Immediately before 3pm, Anthony Taylor and Lee Cattermole shook hands, both proud to be performing new roles for the first time: one as a Premier referee, the other as captain of Sunderland AFC. The amity lasted less than three-quarters of an hour. Was Lee the victim of an overzealous debutant, or clattering Cattermole? This, ladies and gentlemen is how Pete Sixsmith saw things …
Thanks to Colin for the kind words in his introduction to Sixer’s Sevens. I’m not sure that my analysis is always first rate as I have more mood swings than a nightclub full of hormonal females over the course of a season. Brilliant one week, hopeless the next – but it is Sunderland we are talking about……
However it doesn’t take the perceptions of a Hugh McIlvanney , a David Lacey or a Frank Johnson to work out that the combination of a rookie ref and Lee Cattermole was liable to end in tears. And it did as our captain was given his marching orders just before half time for two offences that barely deserved a yellow card in common sense terms, but which did in refereeing by the book terms.
His dismissal meant that instead of a comfortable win, we were hanging on for a point against opponents who never threatened in the first half and who were comprehensively outplayed for 44 minutes. And then that chemical reaction of a dash of recklessness and a soupcon of inexperience changed the game.
Cattermole was most at fault. He had a yellow card for whatever reason and to go charging in, particularly on someone as wily and devious as Lee Bowyer, was irresponsibility at its peak. Mr Taylor took his time before reaching for his pocket, and Cattermole’s dejected trudge off the pitch and down the tunnel brought the first half to an end – and with it our hopes of starting the season well.
Two years ago, I wrote in The Observer that I could not understand why managers employ people like Cattermole, after he was sent off for Wigan when he clattered into one of our players. When Bruce signed him, I had reservations. Those have never really gone away and after last season, when he picked up cards like a hyped up Pannini collector, I worried that he was a marked man.
I would imagine that had Mr. Taylor been perusing the Optima Stats, he would have noticed that Cattermole had x number of fouls against his name. As a rookie on the full time list, maybe that had an impact on him; “I need to stamp down on Cattermole. Book him early and there’ll be no more bother”. He did and there was.
Up until then, we had looked good without ever being really convincing. The first goal was a penalty, awarded after the hapless Carr brought down Campbell. Mr Taylor looked at his Assistant, who indicated that it was inside the box. It may not have been. Bent put it away comfortably.
Birmingham were so poor in the first half that our defenders and the keeper were practically redundant. Going forward we played some decent stuff, with Elmohamady (that’s the latest spelling), showing some excellent touches on the ground and in the air. He has pace and can take a full back on. He may struggle in the depths of winter, but the firm grounds of August and September appear to suit him very well.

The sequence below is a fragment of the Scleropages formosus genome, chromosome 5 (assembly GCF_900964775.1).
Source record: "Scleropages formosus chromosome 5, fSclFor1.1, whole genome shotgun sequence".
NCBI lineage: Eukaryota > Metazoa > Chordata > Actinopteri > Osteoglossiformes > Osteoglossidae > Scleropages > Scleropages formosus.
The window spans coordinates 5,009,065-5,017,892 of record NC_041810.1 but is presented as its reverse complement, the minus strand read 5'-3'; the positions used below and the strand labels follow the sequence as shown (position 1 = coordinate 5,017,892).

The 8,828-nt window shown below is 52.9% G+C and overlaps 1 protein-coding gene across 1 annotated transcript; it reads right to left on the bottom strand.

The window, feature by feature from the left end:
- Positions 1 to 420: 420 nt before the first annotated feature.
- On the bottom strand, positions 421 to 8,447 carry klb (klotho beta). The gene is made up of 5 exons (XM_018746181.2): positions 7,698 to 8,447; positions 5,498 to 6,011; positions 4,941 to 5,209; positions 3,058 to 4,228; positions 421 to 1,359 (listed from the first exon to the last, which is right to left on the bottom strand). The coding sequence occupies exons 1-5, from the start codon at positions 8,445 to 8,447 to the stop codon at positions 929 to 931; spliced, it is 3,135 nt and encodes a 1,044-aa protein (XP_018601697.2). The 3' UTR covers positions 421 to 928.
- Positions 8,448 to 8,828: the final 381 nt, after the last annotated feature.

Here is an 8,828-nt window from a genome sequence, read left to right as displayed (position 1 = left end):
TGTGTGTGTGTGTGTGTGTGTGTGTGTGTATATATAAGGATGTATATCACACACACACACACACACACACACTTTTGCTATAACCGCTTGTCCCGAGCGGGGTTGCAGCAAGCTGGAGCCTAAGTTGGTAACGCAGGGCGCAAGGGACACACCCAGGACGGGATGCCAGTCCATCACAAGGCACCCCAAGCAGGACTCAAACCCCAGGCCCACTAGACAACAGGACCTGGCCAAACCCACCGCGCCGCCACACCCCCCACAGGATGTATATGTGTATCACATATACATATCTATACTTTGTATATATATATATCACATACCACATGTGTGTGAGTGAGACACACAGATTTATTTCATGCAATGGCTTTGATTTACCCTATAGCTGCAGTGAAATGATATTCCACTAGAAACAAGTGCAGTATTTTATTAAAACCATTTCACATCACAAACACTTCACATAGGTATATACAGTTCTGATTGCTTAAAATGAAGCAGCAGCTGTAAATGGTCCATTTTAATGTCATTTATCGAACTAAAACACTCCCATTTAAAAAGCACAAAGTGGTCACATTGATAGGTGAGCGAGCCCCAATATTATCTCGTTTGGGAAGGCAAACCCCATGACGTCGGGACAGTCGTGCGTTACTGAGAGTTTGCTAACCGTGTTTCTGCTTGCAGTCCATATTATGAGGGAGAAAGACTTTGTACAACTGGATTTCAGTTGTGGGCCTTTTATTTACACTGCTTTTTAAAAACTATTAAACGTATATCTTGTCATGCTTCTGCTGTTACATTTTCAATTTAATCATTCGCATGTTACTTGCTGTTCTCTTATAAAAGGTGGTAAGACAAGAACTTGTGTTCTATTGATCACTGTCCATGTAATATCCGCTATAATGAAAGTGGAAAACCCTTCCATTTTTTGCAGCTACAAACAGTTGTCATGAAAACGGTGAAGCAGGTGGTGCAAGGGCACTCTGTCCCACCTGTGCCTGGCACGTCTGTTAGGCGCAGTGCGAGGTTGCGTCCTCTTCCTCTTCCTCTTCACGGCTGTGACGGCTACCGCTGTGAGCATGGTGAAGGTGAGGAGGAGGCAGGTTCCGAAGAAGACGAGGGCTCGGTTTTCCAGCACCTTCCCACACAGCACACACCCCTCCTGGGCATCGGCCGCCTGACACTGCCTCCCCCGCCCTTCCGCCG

The own goal in the second half was a bonus. That it came from a former Mag was even better. He had a miserable afternoon. He gave away the penalty, put through his own net and was then taken off to avoid a second yellow. He was Birmingham’s captain, so the armbands had two distinguished wearers.
We looked like we would hold on until Alex McLeish made two astute substitutions. “The tallest man in the Premier League” (you read it first here, folks), Zigic and Gardener came on and both caused us problems. Gardner carried the ball effectively and allowed Larsen to push forward. He’s an underrated player and looked a better bet than either Bowyer or Ferguson, who may find that time and opponents have caught up with them this season.
Zigic created a bit of a flap in our previously cool as ice defence and it put collective pressure on the whole team. He didn’t win a great deal, but he drew defenders towards him and allowed space in the box for others.
Both goals came from set pieces; both were poorly defended; both needed a top class keeper to claim them. Mignolet was at fault for the first and, although the second was a superb ball in by Larsen, he could have come for it.
Mensah had an excellent game and almost got us through at the end. He played a full 90 minutes (about as rare last season as Cattermole not being booked) and one tackle was outstanding, nay, breathtaking. He went down injured once, to a collective “oh no” from the disappointing 38,000 crowd, but got up again without the need for attention.
Bramble did well, although it was his wayward header that gave away the corner for the first goal and Onuoha looked the answer at right back. Richardson did ok but will have more stringent tests as the season unfolds.
It was good to see Riveros and he made one or two telling passes and interceptions. He could have done better when through on goal and he lost the ball in midfield, leading to the free kick from which came the scruffy, pokey, damned frustrating equaliser.
Still, more positives than negatives, and we should be confident about taking points off a poor looking Baggies side next week. Cattermole will be missing and I would imagine Riveros will fill that gap. There may be a new forward in as well, as we look a little light up front. But we are a marked team after our shocking disciplinary record last year and the management need to instil a greater sense of responsibility in the key players if we are to progress.
Brian Glanville eat you heart out!!